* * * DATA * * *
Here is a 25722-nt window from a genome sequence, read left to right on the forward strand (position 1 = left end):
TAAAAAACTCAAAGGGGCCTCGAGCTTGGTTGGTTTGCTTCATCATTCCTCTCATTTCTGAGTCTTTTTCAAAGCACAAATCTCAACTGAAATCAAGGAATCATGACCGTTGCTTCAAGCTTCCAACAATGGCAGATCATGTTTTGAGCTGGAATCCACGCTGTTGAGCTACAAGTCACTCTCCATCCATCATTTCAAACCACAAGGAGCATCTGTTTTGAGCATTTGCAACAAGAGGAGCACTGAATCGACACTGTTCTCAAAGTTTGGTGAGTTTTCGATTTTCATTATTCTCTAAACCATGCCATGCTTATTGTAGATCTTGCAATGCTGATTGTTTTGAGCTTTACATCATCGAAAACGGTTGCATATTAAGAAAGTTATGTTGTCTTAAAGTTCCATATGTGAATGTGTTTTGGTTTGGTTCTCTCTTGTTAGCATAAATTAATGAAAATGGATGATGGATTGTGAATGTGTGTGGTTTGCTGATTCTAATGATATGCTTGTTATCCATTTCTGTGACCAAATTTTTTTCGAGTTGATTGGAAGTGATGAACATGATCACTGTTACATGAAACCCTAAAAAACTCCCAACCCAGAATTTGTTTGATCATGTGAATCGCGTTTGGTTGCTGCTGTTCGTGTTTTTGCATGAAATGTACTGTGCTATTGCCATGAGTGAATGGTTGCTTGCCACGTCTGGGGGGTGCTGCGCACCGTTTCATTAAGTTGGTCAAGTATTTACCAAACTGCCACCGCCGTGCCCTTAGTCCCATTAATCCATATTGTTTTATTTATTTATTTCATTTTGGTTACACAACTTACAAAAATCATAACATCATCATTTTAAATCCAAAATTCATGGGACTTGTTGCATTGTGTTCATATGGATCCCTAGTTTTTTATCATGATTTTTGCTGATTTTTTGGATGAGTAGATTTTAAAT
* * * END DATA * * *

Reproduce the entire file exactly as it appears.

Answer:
Here is a 25722-nt window from a genome sequence, read left to right on the forward strand (position 1 = left end):
TAAAAAACTCAAAGGGGCCTCGAGCTTGGTTGGTTTGCTTCATCATTCCTCTCATTTCTGAGTCTTTTTCAAAGCACAAATCTCAACTGAAATCAAGGAATCATGACCGTTGCTTCAAGCTTCCAACAATGGCAGATCATGTTTTGAGCTGGAATCCACGCTGTTGAGCTACAAGTCACTCTCCATCCATCATTTCAAACCACAAGGAGCATCTGTTTTGAGCATTTGCAACAAGAGGAGCACTGAATCGACACTGTTCTCAAAGTTTGGTGAGTTTTCGATTTTCATTATTCTCTAAACCATGCCATGCTTATTGTAGATCTTGCAATGCTGATTGTTTTGAGCTTTACATCATCGAAAACGGTTGCATATTAAGAAAGTTATGTTGTCTTAAAGTTCCATATGTGAATGTGTTTTGGTTTGGTTCTCTCTTGTTAGCATAAATTAATGAAAATGGATGATGGATTGTGAATGTGTGTGGTTTGCTGATTCTAATGATATGCTTGTTATCCATTTCTGTGACCAAATTTTTTTCGAGTTGATTGGAAGTGATGAACATGATCACTGTTACATGAAACCCTAAAAAACTCCCAACCCAGAATTTGTTTGATCATGTGAATCGCGTTTGGTTGCTGCTGTTCGTGTTTTTGCATGAAATGTACTGTGCTATTGCCATGAGTGAATGGTTGCTTGCCACGTCTGGGGGGTGCTGCGCACCGTTTCATTAAGTTGGTCAAGTATTTACCAAACTGCCACCGCCGTGCCCTTAGTCCCATTAATCCATATTGTTTTATTTATTTATTTCATTTTGGTTACACAACTTACAAAAATCATAACATCATCATTTTAAATCCAAAATTCATGGGACTTGTTGCATTGTGTTCATATGGATCCCTAGTTTTTTATCATGATTTTTGCTGATTTTTTGGATGAGTAGATTTTAAAT